, said it was adding flights from the Carolinas to help with the evacuation. The Atlanta-based carrier said it has added more than 1,000 seats and is waiving certain fees for passengers with flights routed through affected cities.

Meanwhile, the two storms that are churning behind Florence have weakened, easing concerns of a repeat of 2017’s record hurricane season, when the storms called Harvey, Irma and Maria caused more than $200 billion of losses, according to reinsurer Munich Re.

The storm known as Hurricane Helene was downgraded to a tropical storm and was last located about 725 miles southwest of the Azores with maximum sustained winds of 65 miles an hour. The former Hurricane Isaac, now a tropical depression, has maximum sustained winds of 35 miles an hour.

Tropical storm Joyce was churning about 1090 miles west-southwest of the Azores with maxiumum sustained winds of 40 miles an hour.

Read now: Swiss startup that filters plastics out of water is eyeing U.S. and China markets

In case you missed it: How to invest in water: A long-term bet on an essential commodity with limited supply

Read now: This unexpected sector of the stock market is the most hurt by hurricane season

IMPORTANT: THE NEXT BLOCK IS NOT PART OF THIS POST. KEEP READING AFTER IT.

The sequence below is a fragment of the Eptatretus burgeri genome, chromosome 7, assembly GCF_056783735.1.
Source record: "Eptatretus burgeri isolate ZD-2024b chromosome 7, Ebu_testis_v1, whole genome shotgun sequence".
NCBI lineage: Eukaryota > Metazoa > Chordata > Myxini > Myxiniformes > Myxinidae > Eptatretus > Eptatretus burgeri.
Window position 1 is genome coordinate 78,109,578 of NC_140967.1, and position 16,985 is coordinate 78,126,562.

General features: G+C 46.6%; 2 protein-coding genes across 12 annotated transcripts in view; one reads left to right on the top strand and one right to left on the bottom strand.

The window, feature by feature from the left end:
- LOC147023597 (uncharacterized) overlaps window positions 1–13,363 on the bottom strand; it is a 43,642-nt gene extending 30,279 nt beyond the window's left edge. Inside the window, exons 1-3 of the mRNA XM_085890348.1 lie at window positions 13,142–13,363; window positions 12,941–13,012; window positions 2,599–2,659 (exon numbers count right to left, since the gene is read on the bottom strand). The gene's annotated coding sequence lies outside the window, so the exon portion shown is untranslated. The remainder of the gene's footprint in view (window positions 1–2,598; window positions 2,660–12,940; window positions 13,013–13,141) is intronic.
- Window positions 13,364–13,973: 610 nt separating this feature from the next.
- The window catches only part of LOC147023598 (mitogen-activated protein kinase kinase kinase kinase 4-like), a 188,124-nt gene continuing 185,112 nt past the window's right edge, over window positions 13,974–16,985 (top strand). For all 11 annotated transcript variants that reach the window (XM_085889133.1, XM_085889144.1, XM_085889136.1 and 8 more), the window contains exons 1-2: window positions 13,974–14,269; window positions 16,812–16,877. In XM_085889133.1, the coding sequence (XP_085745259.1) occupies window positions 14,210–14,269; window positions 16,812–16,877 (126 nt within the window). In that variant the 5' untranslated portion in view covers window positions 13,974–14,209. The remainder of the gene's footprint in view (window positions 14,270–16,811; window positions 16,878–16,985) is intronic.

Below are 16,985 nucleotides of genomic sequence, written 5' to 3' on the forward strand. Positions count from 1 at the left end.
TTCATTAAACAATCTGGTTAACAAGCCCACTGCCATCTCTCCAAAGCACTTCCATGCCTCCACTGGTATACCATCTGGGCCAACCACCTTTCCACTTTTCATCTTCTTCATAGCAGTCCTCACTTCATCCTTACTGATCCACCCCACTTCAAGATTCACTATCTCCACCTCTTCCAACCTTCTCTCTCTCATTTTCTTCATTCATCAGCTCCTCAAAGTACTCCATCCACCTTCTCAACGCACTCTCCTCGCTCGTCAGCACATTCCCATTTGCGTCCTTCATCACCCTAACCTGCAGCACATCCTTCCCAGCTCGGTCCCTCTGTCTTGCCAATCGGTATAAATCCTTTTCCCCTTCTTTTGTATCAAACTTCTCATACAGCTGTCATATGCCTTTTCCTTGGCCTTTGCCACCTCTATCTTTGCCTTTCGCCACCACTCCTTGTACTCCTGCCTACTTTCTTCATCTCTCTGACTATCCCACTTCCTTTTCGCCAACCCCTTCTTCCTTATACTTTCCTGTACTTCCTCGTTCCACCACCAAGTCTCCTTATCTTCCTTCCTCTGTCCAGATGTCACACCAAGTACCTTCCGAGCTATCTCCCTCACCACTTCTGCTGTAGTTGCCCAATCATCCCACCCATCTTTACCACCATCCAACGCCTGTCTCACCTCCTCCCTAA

The Atlantic was not the only region experiencing storm conditions. The Pacific hurricane named Olivia was downgraded to a tropical depression. That storm is bad news for a Hawaii still cleaning up after Hurricane Lane caused massive rainfall, flooding and landslides in August.

As the chart illustrates, Hurricane Katrina, the storm that devastated New Orleans in 2005, remains the costliest ever for the U.S.

But 2017’s trio of hurricanes combined to create a record season. Hurricane Harvey caused the most damage in Texas, where it poured more than 30 inches of rain on 6.9 million people, according to National Oceanic and Atmospheric Administration data. Hurricane Maria devastated Puerto Rico, where its cost, both human and to property, is still being calculated.

CoreLogic, which tracks property data, estimates that the property damage from Florence could top between $3 billion and $5 billion in losses, which has been expanded to include a wind and storm surge but does not include insured losses related to rainfall, riverine or other flooding. Read more on that here.

Among the insurers expected to feel pressure are Travelers

TRV, +0.10%


ALL, +0.31%


CB, +0.37%

 and Berkshire Hathaway

BRK.A, +0.71%

BRK.B, +0.34%

according to J.P. Morgan. And restaurant stocks like Cracker Barrel

CBRL, -1.92%

 are also in the firing line. Those stocks were trading higher Thursday.

On the other side, companies that offer goods and services needed in the run-up and aftermath of a storm may fare well, such as Home Depot

HD, -0.59%

Thor Industries

THO, +1.86%


CAR, +0.80%

and United Rentals

URI, +0.15%

to name a few. Check out more companies that could get bumped higher here.

The S&P 500

SPX, -0.02%

 and the Dow Jones Industrial Average

DJIA, +0.00%

 were up 0.3%.

Don’t miss: Trump touts ‘fantastic job’ on Puerto Rico hurricane response, despite nearly 3,000 deaths

Read now: Congress just dodged hard decisions about flood insurance again

Ciara Linnane is MarketWatch’s investing- and corporate-news editor. She is based in New York.

We Want to
Hear from You

Join the conversation

Leave a Reply

Your email address will not be published. Required fields are marked *